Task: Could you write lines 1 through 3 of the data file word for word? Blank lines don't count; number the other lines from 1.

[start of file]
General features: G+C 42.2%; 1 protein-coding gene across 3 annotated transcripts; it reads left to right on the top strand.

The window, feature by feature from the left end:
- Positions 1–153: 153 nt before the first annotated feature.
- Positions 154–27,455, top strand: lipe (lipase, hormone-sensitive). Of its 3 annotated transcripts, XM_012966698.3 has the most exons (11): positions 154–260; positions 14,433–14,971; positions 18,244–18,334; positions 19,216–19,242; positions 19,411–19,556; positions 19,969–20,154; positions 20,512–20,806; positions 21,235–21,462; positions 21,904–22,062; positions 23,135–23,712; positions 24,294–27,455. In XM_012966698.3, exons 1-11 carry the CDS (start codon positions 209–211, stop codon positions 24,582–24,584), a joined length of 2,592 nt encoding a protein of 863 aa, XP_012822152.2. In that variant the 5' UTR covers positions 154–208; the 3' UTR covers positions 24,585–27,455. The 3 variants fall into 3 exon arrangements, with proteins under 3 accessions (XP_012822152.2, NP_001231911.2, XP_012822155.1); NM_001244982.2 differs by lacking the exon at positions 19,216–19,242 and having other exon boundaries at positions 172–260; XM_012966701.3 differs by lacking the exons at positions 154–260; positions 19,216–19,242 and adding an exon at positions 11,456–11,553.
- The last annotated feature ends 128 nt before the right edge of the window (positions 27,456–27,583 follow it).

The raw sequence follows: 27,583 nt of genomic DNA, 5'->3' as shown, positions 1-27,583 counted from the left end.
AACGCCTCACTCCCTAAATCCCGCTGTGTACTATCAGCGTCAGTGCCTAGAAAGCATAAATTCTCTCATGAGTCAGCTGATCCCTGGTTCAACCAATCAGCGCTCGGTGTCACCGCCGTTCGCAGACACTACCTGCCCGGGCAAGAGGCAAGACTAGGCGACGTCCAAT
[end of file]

General features: G+C 42.2%; 1 protein-coding gene across 3 annotated transcripts; it reads left to right on the top strand.

The window, feature by feature from the left end:
- Positions 1–153: 153 nt before the first annotated feature.